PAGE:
Amanda Knox is a name known internationally and is typically associated with the words “murderer” and "guilty." Although the Seattle native was accused of murdering her roommate Meredith Kercher in 2007 and later found exonerated by the Italian courts, she still has to live with the labels. On Monday, Knox wrote an Op-Ed piece for USA Today in which she reflected on how the murder case against her changed her life.

In the piece, Knox writes that Kercher was “kind and outgoing,” The British woman was murdered by a man named Rudy Guede, who is serving a 16-year prison sentence for the crime. “She was my roommate, and I was accused of her murder by a prosecutor whose insane theories and disregard for evidence landed me in prison for four years. Italy's highest court ultimately exonerated me, finding 'stunning flaws' in the investigation and 'an absolute lack of biological traces' connecting me to the crime,” Knox wrote.

Trying to return to a normal life was difficult for Knox and her family, who were hounded by photographers and constantly at the center of tabloid stories. She said everything she did was manipulated and scrutinized by the media and she was shamed for having friends and trying to live a normal life.

“I didn’t get my old life back when I came home. No exoneree does. It took me years to feel comfortable and confident enough to trust new people. Random classmates at university took pictures of me and posted them to the Internet alongside lewd and aggressive commentary,” Knox wrote.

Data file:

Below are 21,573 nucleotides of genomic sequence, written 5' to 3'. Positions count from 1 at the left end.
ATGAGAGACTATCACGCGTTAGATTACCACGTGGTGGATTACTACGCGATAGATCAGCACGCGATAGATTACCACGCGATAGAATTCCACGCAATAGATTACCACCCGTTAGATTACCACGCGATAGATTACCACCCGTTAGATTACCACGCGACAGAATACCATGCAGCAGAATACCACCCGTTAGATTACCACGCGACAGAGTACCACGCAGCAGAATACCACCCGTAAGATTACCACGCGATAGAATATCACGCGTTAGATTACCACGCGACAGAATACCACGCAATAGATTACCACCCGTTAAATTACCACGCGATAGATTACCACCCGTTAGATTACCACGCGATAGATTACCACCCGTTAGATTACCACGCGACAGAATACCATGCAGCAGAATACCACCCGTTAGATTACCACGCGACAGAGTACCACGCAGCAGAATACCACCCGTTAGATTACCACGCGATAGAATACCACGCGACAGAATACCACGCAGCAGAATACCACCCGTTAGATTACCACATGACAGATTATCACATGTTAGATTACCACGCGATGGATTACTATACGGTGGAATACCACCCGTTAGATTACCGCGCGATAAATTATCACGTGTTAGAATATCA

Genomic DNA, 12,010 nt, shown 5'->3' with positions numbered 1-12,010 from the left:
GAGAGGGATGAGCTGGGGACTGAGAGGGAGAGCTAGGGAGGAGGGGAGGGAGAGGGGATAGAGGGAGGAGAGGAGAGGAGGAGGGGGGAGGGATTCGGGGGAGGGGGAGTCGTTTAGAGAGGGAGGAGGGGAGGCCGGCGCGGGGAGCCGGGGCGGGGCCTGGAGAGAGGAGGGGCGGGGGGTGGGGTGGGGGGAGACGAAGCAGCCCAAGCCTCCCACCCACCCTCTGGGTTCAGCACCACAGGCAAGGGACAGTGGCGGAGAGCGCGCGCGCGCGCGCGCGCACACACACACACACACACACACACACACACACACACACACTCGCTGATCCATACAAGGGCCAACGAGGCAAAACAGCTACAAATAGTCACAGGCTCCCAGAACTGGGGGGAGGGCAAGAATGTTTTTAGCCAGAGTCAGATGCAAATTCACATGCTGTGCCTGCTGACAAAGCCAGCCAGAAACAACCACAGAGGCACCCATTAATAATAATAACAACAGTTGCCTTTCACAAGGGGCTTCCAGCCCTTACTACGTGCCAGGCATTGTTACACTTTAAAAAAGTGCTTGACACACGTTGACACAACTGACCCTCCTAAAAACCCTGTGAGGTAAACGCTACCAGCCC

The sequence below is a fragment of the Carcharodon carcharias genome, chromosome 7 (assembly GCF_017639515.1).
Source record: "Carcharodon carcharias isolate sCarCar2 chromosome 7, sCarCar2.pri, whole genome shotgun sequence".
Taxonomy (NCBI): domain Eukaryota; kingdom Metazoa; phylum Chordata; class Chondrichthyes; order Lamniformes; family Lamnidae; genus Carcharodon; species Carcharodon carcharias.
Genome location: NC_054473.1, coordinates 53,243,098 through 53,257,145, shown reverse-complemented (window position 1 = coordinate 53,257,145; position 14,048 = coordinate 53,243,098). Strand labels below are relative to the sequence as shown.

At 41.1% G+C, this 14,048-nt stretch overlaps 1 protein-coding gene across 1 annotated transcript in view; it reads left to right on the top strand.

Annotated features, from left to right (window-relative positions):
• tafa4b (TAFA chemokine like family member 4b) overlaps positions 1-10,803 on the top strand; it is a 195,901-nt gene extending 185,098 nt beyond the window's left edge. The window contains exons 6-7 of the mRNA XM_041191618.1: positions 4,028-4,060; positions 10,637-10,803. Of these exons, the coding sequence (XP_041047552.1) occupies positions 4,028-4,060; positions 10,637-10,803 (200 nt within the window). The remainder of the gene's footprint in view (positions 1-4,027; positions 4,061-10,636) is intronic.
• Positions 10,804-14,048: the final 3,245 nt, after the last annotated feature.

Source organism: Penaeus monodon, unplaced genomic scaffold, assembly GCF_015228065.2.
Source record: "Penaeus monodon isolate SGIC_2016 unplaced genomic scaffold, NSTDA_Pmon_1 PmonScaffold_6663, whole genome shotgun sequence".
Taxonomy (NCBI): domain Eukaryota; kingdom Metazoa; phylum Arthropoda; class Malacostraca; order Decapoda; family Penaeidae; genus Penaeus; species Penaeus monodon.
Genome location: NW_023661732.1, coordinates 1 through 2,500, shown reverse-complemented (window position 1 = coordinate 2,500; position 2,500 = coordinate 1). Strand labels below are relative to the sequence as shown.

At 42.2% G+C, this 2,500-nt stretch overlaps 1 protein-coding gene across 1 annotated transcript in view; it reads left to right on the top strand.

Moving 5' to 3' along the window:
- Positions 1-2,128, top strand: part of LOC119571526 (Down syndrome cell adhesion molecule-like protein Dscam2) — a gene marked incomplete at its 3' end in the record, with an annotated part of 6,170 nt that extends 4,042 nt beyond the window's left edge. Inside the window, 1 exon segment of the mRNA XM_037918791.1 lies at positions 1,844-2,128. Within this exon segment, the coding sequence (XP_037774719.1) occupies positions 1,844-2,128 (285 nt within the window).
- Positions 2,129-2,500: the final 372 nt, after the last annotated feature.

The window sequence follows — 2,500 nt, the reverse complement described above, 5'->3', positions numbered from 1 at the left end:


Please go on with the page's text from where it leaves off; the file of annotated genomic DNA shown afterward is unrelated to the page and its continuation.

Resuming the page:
Knox and her then-boyfriend Raffaele Sollecito were convicted of the murder of Kercher in Italy but were later exonerated in March 2015 after a long legal battle. Guede revealed that on the night of her murder, he and Kercher met up at her residence. When he stepped away to use the bathroom, Guede claimed Kercher was murdered and he was unaware who killed her. However, his DNA was found inside her and at the crime scene.

Knox said she can never go back to being the person she once was and will voice her experiences. “Most exonerees never get that chance, so I mean to share it. I will not disappear. I will advocate, I will bear witness,” Knox wrote.